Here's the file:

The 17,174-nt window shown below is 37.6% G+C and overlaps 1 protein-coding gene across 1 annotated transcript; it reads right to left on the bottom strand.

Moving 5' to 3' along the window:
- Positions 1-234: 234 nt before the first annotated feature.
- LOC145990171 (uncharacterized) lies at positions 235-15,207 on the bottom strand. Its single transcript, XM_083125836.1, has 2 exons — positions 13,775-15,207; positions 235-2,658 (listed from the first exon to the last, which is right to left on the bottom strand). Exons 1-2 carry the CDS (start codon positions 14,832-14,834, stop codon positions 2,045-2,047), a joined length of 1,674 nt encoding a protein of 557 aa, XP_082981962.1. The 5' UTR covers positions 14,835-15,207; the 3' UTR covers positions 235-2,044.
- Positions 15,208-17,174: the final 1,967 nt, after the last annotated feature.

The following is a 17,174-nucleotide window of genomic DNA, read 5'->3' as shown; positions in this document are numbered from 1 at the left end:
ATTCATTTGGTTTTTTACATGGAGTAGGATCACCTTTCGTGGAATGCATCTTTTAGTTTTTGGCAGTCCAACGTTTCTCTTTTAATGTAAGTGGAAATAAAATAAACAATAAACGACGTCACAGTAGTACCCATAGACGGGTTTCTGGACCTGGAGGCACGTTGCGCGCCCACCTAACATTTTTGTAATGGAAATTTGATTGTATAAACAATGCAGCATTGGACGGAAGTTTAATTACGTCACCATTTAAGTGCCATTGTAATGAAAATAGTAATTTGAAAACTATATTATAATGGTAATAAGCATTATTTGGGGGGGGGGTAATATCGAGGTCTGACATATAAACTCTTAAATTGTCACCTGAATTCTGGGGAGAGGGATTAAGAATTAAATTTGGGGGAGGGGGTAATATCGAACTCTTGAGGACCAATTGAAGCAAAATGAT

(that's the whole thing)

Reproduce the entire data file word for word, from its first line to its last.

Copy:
The 17,174-nt window shown below is 37.6% G+C and overlaps 1 protein-coding gene across 1 annotated transcript; it reads right to left on the bottom strand.

Moving 5' to 3' along the window:
- Positions 1-234: 234 nt before the first annotated feature.
- LOC145990171 (uncharacterized) lies at positions 235-15,207 on the bottom strand. Its single transcript, XM_083125836.1, has 2 exons — positions 13,775-15,207; positions 235-2,658 (listed from the first exon to the last, which is right to left on the bottom strand). Exons 1-2 carry the CDS (start codon positions 14,832-14,834, stop codon positions 2,045-2,047), a joined length of 1,674 nt encoding a protein of 557 aa, XP_082981962.1. The 5' UTR covers positions 14,835-15,207; the 3' UTR covers positions 235-2,044.
- Positions 15,208-17,174: the final 1,967 nt, after the last annotated feature.

The following is a 17,174-nucleotide window of genomic DNA, read 5'->3' as shown; positions in this document are numbered from 1 at the left end:
ATTCATTTGGTTTTTTACATGGAGTAGGATCACCTTTCGTGGAATGCATCTTTTAGTTTTTGGCAGTCCAACGTTTCTCTTTTAATGTAAGTGGAAATAAAATAAACAATAAACGACGTCACAGTAGTACCCATAGACGGGTTTCTGGACCTGGAGGCACGTTGCGCGCCCACCTAACATTTTTGTAATGGAAATTTGATTGTATAAACAATGCAGCATTGGACGGAAGTTTAATTACGTCACCATTTAAGTGCCATTGTAATGAAAATAGTAATTTGAAAACTATATTATAATGGTAATAAGCATTATTTGGGGGGGGGGTAATATCGAGGTCTGACATATAAACTCTTAAATTGTCACCTGAATTCTGGGGAGAGGGATTAAGAATTAAATTTGGGGGAGGGGGTAATATCGAACTCTTGAGGACCAATTGAAGCAAAATGAT